Q&A Tuesday: Have your say while lawmakers are in town
The 74th session of the Nevada Legislature began Monday. Lorne Malkiewich, director of the Legislative Counsel Bureau, has some advice for folks who want to participate in the process. The Legislature will meet through June 4.
Is the Legislature open to regular people and do they have to do anything special to attend?
The Legislature is open to the public. There are no requirements for access. Anyone can come during its working hours. The Constitution requires both the chambers and the committee meetings to be open to the public. The building typically opens at 7 a.m. and stays open to the public as long as there are committee hearings in progress. Late in session that means the building will be open most of the night.
Can residents participate if they have concerns or an issue important to them and how?
Yes. Legislators hear from lobbyists and state employees every day. They appreciate hearing from people who are not associated with a particular special interest. They very much want to hear form the general public.
The first thing a person should do is become familiar with the issues by reviewing the information on our Web site – http://www.leg.state.nv.us/ – including when and where the hearing is. Once they know the bill number for the issue they are interested in, it’s a simple matter of showing up for the hearing and testifying. Most of the Legislature’s work is done in committee, so you’ll want to know when the hearing is and attend.
If the meeting has already been held, the results of any committee action are available on the Internet and are usually posted by the end of the day.
Are there any special rules to remember if they want to testify on an issue?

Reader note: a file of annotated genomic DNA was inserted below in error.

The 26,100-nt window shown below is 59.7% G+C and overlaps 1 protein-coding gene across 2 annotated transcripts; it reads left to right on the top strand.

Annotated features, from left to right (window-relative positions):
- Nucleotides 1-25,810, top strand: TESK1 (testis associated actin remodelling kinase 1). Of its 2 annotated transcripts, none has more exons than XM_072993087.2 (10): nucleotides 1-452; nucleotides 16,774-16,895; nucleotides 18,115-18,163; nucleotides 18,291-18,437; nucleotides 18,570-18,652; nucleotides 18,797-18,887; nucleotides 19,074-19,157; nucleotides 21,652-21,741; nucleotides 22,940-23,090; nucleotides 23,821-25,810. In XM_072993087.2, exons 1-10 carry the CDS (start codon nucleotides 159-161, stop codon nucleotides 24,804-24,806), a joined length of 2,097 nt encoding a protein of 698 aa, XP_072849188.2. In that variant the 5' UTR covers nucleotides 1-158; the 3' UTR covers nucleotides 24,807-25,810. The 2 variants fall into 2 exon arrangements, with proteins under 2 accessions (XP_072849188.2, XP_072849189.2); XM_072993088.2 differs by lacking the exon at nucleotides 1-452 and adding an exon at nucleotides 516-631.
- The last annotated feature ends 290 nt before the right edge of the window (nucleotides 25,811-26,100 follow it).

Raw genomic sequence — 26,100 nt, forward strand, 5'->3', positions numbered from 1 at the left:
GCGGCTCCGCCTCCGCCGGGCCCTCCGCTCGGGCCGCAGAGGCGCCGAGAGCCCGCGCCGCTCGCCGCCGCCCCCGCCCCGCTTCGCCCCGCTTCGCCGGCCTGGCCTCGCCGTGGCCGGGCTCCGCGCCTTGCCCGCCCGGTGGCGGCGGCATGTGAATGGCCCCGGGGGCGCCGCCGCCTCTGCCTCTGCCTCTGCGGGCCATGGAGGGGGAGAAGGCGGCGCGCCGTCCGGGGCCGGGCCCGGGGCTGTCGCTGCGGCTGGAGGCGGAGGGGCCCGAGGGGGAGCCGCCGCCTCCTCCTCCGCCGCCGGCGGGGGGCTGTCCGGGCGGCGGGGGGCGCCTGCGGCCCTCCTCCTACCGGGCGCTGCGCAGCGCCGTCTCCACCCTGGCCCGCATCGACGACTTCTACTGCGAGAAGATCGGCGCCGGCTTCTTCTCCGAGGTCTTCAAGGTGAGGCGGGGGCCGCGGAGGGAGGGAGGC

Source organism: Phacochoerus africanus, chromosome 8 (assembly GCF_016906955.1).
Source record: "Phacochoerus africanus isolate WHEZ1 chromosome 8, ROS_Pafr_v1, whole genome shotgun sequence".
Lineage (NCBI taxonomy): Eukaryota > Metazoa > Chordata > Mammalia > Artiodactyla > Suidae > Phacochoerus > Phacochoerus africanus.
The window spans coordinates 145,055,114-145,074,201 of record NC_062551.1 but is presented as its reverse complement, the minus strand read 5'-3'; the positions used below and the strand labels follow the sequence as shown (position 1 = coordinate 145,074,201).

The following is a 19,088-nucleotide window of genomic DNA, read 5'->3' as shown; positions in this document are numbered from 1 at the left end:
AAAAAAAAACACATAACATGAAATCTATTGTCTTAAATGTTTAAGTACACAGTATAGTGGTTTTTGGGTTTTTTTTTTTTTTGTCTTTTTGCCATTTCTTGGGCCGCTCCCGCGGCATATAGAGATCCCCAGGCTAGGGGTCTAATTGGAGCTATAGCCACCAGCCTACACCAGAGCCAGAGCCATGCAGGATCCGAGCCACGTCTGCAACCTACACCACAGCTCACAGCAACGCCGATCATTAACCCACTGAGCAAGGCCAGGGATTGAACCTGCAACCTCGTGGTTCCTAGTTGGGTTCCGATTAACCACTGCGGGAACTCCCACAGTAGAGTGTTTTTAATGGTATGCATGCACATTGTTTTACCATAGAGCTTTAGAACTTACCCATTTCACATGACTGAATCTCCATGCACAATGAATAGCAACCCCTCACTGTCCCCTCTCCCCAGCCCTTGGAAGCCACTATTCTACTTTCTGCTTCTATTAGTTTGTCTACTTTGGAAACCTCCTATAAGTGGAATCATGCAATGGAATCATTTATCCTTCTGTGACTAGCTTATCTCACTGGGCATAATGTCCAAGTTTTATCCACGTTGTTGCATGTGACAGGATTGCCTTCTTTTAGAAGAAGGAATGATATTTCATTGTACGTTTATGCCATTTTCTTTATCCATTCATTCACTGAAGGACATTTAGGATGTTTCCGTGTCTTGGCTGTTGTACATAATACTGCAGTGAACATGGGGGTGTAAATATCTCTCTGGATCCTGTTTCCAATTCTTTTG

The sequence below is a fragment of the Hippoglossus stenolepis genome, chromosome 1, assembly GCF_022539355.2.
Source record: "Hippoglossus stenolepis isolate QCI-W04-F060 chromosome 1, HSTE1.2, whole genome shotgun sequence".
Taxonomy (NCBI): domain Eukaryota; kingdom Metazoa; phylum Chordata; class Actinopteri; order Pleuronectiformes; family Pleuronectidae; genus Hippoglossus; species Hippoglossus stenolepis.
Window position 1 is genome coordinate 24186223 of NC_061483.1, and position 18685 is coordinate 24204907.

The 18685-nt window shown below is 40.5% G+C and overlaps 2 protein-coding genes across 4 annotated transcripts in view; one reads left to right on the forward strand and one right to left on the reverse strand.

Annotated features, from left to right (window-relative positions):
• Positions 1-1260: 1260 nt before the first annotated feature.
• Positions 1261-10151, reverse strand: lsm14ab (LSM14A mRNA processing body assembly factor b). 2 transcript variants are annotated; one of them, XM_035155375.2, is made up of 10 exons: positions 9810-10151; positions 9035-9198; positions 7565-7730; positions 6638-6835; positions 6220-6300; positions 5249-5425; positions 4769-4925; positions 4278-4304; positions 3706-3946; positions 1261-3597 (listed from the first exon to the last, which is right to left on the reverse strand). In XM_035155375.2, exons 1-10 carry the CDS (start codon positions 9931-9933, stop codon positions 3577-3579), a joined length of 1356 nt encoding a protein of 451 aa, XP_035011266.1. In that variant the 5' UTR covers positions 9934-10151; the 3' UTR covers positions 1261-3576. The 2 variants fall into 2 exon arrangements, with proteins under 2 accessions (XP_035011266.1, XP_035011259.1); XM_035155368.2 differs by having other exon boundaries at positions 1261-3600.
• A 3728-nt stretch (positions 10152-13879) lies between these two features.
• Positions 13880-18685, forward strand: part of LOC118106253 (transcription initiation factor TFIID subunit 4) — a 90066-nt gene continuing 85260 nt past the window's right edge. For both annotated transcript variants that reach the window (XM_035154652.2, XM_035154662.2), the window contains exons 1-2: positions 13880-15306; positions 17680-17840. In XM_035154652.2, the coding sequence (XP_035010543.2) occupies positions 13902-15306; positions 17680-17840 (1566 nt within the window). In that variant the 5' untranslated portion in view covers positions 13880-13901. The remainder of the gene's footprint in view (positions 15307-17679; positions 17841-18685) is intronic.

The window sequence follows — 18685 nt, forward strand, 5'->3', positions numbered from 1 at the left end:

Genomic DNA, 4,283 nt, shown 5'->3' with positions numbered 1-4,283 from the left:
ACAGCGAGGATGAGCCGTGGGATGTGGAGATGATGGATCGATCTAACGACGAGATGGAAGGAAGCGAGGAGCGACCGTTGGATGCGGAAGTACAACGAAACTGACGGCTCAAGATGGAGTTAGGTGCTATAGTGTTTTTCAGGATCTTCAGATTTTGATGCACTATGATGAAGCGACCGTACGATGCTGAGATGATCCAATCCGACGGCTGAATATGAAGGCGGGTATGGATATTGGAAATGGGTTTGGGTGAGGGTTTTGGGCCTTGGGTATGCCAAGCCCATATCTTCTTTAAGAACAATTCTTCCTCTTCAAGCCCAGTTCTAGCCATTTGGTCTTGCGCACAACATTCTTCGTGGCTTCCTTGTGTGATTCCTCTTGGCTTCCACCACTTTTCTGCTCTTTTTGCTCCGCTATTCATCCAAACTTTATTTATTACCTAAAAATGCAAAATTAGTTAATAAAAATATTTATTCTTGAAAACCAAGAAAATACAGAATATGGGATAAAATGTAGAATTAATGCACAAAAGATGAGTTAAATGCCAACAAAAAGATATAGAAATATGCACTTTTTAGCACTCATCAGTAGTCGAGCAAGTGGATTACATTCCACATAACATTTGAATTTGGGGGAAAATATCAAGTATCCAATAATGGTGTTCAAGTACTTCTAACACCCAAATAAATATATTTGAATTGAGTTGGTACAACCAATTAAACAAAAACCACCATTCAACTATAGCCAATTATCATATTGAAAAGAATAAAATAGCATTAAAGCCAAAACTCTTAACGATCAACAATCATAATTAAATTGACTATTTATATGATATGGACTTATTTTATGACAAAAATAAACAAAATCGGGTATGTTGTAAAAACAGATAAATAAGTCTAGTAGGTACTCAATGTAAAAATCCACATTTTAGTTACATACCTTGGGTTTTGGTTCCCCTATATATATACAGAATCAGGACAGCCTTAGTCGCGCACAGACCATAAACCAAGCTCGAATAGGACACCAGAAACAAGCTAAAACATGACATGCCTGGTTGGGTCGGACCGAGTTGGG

If you come to a committee meeting to testify, make sure to sign in and indicate on the sign-in sheet that you would like to testify in favor of or against a particular bill. When you are in the committee room, you should be respectful of the committee and other people who are testifying. Make sure you turn off or mute your cell phone or pager. When it is your turn to testify, first identify yourself for the record and address your remarks to the chairman or chairwoman. Get to the point. Try not to be repetitive. If your testimony is substantially the same as the person before you, say so and let the next person testify.
What are some of the don’ts for people new to the legislative process?
Don’t be disrespectful of the committee or the people on the other side of the issue. Don’t be loud or rude. Keep to the issues, and keep personalities out of it. Anyone who is rude or disruptive will be removed from the room.
If you must have a private conversation during a meeting, leave the room to do so.
As far as dress, you don’t need to be dressed formally, but be dressed neatly.
How can individuals find out more about an issue in the Legislature such as when there will be a hearing and where?
The best way to learn about the Legislature is through the legislative Web site. If you can’t find everything you need on the Web site, you can call the research library and ask for assistance. Our staff uses the Web site for virtually all their legislative research.
How does some one get to their meeting?
If you need to find the room where your meeting is being held, there are electronic reader screens near the front and rear entrances. If you don’t know where that room is, a legislative police officer will give you directions.
If you can’t make it to the legislative building, all of the hearings and floor sessions are broadcast over the Internet.
On the Net
Nevada Legislature 2007
Legislative Hotline numbers:
Statewide: 1-800-995-9080 (in-state only; ask for the Legislative Hotline)
Las Vegas – (702) 486-2626 (ask for the Legislative Hotline)
Carson City – 684-3300
Fax – 684-3330